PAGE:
Bringing experimental, international, and undistributed films to Los Angeles
The Guests (Dir. Ken Jacobs, 2013)
Date: October 09, 2018
Location: Downtown Independent
Address: 251 S. Main St, Los Angeles, CA. 90012
Los Angeles premiere, co-presented by REDCAT, Los Angeles
Filmforum, LACMA, and 3-D SPACE.
Ken Jacobs in person!
Ken Jacobs has been concerned with the exploration of stereoscopic phenomena since the mid 1960s. He has experimented with a number of 3D techniques, and has developed ways to infuse his 2D work with heightened illusions of depth. The Guests, which has existed previously as a slide installation and an anaglyph video, will be presented tonight in its final incarnation: as a digital 3D spectacle. Continuing the work started with Tom, Tom the Piper’s Son, Ken Jacobs revisits an early Lumière Brothers film, Entree d’une noce à l’église (1896). As we watch the congregation mounting the steps of a Parisian church, our attention is drawn to the smallest of details: from the grain of the image to the facial gestures of the long-dead guests to the city landscape behind them. Ken Jacobs does more than extend the time (and space) of the original footage: he invites us to see in a way that we have never seen before. (Bozar Centre for Fine Arts)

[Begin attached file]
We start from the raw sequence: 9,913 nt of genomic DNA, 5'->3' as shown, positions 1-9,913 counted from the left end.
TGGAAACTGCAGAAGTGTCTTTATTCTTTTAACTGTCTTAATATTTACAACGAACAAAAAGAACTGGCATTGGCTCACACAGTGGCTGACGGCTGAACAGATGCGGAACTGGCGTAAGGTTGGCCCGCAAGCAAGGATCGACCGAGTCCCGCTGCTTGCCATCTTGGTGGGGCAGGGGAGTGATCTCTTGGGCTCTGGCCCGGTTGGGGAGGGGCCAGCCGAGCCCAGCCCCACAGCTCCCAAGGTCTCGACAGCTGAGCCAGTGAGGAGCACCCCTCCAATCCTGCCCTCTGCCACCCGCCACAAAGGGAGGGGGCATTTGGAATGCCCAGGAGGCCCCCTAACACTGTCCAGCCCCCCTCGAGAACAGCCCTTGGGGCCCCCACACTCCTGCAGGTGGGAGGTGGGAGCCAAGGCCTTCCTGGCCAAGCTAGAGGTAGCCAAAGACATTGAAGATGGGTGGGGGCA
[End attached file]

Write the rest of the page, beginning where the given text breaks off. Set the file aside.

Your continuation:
Cinema's master inter- and reinventionist [has] found yet another way to make the medium new, employing a logarithim to rework a thirty-second fragment of a 1897 Lumière actualité into a seventy-three minute 3-D movie wherein space regularly inverts itself. Kinda has to be seen to be believed.
J. Hoberman, Artforum
A sort of cinematic equivalent of a literary explication de texte—an exercise in which a single, brief work is made to expand, undulate, deepen, and shift shape simply by virtue of being looked at unblinkingly and at length.
Max Nelson, Reverse Shot
Forges new space in this century-plus old [Lumiére brother's] work, re-birthing cinema, and re-contextualizing the ontology of moving pictures. The Guests is yet another journey towards a future that requires us to first travel to the past.
Adam Cook, MUBI Notebook
Subjecting the latter half of the Lumière brothers’ film to his own inimitable sorcery, Jacobs more or less demolishes the spatiotemporal integrity of the original. The advances of digital 3D have finally allowed him to take this fascination to new depths.
Tony Pipolo, Artforum
Viewing this antique footage with a 21st century makeover––creating an innovative link between the beginning and "end" of cinema––makes for a challenging, but extremely satisfying visual treasure hunt where these jolly, dolled-up figures begin to take on all manner of ghostly forms.
David Jenkins, Little White Lies